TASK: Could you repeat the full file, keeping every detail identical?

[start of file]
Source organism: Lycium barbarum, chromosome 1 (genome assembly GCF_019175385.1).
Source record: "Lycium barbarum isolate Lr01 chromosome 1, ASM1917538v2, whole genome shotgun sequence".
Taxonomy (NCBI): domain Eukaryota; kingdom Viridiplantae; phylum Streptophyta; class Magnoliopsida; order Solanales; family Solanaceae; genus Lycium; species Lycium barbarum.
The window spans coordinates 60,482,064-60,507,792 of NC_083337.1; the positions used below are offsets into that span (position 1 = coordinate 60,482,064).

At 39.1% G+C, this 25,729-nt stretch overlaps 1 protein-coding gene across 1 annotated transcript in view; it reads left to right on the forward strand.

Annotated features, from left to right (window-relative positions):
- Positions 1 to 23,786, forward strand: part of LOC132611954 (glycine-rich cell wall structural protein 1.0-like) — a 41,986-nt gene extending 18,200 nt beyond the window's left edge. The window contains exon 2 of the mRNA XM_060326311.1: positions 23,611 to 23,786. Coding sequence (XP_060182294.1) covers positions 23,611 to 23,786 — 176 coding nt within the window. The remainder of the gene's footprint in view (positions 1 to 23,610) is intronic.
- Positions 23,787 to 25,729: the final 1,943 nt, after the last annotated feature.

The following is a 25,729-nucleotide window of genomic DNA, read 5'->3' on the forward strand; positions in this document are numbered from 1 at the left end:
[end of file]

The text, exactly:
Source organism: Lycium barbarum, chromosome 1 (genome assembly GCF_019175385.1).
Source record: "Lycium barbarum isolate Lr01 chromosome 1, ASM1917538v2, whole genome shotgun sequence".
Taxonomy (NCBI): domain Eukaryota; kingdom Viridiplantae; phylum Streptophyta; class Magnoliopsida; order Solanales; family Solanaceae; genus Lycium; species Lycium barbarum.
The window spans coordinates 60,482,064-60,507,792 of NC_083337.1; the positions used below are offsets into that span (position 1 = coordinate 60,482,064).

At 39.1% G+C, this 25,729-nt stretch overlaps 1 protein-coding gene across 1 annotated transcript in view; it reads left to right on the forward strand.

Annotated features, from left to right (window-relative positions):
- Positions 1 to 23,786, forward strand: part of LOC132611954 (glycine-rich cell wall structural protein 1.0-like) — a 41,986-nt gene extending 18,200 nt beyond the window's left edge. The window contains exon 2 of the mRNA XM_060326311.1: positions 23,611 to 23,786. Coding sequence (XP_060182294.1) covers positions 23,611 to 23,786 — 176 coding nt within the window. The remainder of the gene's footprint in view (positions 1 to 23,610) is intronic.
- Positions 23,787 to 25,729: the final 1,943 nt, after the last annotated feature.

The following is a 25,729-nucleotide window of genomic DNA, read 5'->3' on the forward strand; positions in this document are numbered from 1 at the left end: